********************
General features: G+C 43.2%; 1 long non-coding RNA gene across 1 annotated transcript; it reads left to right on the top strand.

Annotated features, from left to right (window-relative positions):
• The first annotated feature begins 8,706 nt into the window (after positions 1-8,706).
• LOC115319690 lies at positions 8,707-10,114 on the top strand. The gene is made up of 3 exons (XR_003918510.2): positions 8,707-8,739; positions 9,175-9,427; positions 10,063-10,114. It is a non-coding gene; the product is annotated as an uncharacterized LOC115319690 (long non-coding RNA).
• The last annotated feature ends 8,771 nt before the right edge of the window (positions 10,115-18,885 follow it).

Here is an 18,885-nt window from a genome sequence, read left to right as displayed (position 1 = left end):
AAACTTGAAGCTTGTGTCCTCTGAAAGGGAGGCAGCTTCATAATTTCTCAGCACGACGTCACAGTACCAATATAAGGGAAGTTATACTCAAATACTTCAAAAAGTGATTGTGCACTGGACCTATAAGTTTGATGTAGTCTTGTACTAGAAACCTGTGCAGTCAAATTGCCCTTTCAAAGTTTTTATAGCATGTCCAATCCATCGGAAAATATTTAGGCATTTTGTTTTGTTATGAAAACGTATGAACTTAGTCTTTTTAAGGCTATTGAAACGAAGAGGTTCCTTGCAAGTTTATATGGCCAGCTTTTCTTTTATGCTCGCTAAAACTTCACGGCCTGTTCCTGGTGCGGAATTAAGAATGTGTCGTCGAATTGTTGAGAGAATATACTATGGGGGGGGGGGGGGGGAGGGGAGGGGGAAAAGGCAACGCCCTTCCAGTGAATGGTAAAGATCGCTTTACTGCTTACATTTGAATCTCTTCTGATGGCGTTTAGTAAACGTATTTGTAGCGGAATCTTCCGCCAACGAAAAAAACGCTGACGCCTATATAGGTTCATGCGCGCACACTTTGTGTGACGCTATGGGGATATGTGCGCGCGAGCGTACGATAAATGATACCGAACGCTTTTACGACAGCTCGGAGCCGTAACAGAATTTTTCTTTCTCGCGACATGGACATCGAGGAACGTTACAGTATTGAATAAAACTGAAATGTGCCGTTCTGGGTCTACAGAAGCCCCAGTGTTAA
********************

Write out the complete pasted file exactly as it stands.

General features: G+C 43.2%; 1 long non-coding RNA gene across 1 annotated transcript; it reads left to right on the top strand.

Annotated features, from left to right (window-relative positions):
• The first annotated feature begins 8,706 nt into the window (after positions 1-8,706).
• LOC115319690 lies at positions 8,707-10,114 on the top strand. The gene is made up of 3 exons (XR_003918510.2): positions 8,707-8,739; positions 9,175-9,427; positions 10,063-10,114. It is a non-coding gene; the product is annotated as an uncharacterized LOC115319690 (long non-coding RNA).
• The last annotated feature ends 8,771 nt before the right edge of the window (positions 10,115-18,885 follow it).

Here is an 18,885-nt window from a genome sequence, read left to right as displayed (position 1 = left end):
AAACTTGAAGCTTGTGTCCTCTGAAAGGGAGGCAGCTTCATAATTTCTCAGCACGACGTCACAGTACCAATATAAGGGAAGTTATACTCAAATACTTCAAAAAGTGATTGTGCACTGGACCTATAAGTTTGATGTAGTCTTGTACTAGAAACCTGTGCAGTCAAATTGCCCTTTCAAAGTTTTTATAGCATGTCCAATCCATCGGAAAATATTTAGGCATTTTGTTTTGTTATGAAAACGTATGAACTTAGTCTTTTTAAGGCTATTGAAACGAAGAGGTTCCTTGCAAGTTTATATGGCCAGCTTTTCTTTTATGCTCGCTAAAACTTCACGGCCTGTTCCTGGTGCGGAATTAAGAATGTGTCGTCGAATTGTTGAGAGAATATACTATGGGGGGGGGGGGGGGGAGGGGAGGGGGAAAAGGCAACGCCCTTCCAGTGAATGGTAAAGATCGCTTTACTGCTTACATTTGAATCTCTTCTGATGGCGTTTAGTAAACGTATTTGTAGCGGAATCTTCCGCCAACGAAAAAAACGCTGACGCCTATATAGGTTCATGCGCGCACACTTTGTGTGACGCTATGGGGATATGTGCGCGCGAGCGTACGATAAATGATACCGAACGCTTTTACGACAGCTCGGAGCCGTAACAGAATTTTTCTTTCTCGCGACATGGACATCGAGGAACGTTACAGTATTGAATAAAACTGAAATGTGCCGTTCTGGGTCTACAGAAGCCCCAGTGTTAA